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The Challenge of Caregiving
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This article originally appeared in the March 1999 issue of Talking Point.

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The Challenge of Caregiving

Author unknown

The news of terminal or chronic illness can be devastating to family and friends. “At the time of diagnosis every family feels alone. They may not know anyone else who has had this problem,” says Jeanne Munn Bracken, in Children With Cancer.

Family members and friends may suddenly find themselves thrust into the role of caregivers – providing for the physical and emotional needs of the one who is ill. Often this role is crammed into an already busy schedule.

The quality of the care that the patient receives will depend to a large extent on the well-being of those providing the care. Yet, the feelings and needs of those who look after the sick are often overlooked. If caregiving merely resulted in sore backs and strained shoulders, it would be difficult enough, but, as most caregivers will confirm, the care is provided at enormous emotional cost.

Caring for a seriously ill loved one can be a very frightening experience. The caregiver may be afraid of what will happen or that they will not have the strength or ability to meet the patient’s needs.

Grief is a normal experience for people coping with a loved one who has a chronic illness. You may experience the loss of a companion and a relationship which was important to you. You may grieve for the way they used to be.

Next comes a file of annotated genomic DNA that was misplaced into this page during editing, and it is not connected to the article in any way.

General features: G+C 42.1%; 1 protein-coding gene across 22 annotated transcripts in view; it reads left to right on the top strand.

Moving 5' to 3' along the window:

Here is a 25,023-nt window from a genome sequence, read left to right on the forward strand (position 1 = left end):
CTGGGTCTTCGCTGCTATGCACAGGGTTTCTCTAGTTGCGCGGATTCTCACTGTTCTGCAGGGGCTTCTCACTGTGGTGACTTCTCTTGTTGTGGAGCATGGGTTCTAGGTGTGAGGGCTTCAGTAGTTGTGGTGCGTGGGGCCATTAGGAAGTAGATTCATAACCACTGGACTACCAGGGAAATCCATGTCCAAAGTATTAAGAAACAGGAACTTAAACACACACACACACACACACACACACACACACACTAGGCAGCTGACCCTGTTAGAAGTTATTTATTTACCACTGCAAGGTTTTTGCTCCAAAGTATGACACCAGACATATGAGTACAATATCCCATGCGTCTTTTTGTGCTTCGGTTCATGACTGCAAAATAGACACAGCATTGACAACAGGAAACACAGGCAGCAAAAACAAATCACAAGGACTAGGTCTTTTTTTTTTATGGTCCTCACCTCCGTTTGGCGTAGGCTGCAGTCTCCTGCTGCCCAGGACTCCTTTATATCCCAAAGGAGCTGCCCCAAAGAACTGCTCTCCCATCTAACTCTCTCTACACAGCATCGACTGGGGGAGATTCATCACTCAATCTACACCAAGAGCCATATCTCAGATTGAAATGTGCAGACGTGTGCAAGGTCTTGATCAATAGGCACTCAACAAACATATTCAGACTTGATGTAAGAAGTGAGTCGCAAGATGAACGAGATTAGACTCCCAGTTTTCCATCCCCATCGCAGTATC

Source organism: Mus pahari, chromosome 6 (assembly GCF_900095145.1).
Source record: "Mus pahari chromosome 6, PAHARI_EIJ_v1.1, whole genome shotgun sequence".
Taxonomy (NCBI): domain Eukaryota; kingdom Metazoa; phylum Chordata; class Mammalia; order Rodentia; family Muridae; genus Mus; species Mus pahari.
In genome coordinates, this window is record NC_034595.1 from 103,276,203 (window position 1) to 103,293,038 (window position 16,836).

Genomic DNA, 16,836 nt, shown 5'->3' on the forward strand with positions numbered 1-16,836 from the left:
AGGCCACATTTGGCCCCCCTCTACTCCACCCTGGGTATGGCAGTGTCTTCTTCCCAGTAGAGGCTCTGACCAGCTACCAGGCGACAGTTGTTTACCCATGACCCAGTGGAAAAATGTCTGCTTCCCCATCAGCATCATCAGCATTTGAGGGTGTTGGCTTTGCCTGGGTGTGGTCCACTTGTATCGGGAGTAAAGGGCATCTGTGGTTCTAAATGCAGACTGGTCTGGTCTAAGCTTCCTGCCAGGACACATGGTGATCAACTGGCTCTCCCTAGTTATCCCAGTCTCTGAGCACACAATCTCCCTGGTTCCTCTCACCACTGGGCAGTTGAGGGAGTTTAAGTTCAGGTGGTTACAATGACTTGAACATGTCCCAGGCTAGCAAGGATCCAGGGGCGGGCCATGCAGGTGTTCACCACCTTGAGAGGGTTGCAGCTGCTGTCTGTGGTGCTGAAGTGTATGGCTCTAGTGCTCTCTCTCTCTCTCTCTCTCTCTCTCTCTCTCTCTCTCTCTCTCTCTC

A caregiver may wonder: “Why did this have to happen to me? Why don’t others help? Can’t they see I’m not coping well? Can’t the patient be more cooperative? At times, the caregiver may feel very angry about what seems to be growing and unfair demands made on them by the patient and by other family members. The one providing the care may also bear the brunt of the patient’s own frustrations and anger. Anger has the potential to mount to a high level in caregiving situations.

Many caregivers are plagued by feelings of guilt. Sometimes the guilt comes on the heels of anger – that is, they feel guilty because they feel angry at times. Such emotions may drain them to the point that they feel they can’t go on.

Feelings of guilt in the caregiver often go unspoken. If these feeling remain unspoken, they could be damaging to both the caregiver and the patient. What, the, can those providing care do to cope with these feelings? And what can others – family members and friends – do to help them?

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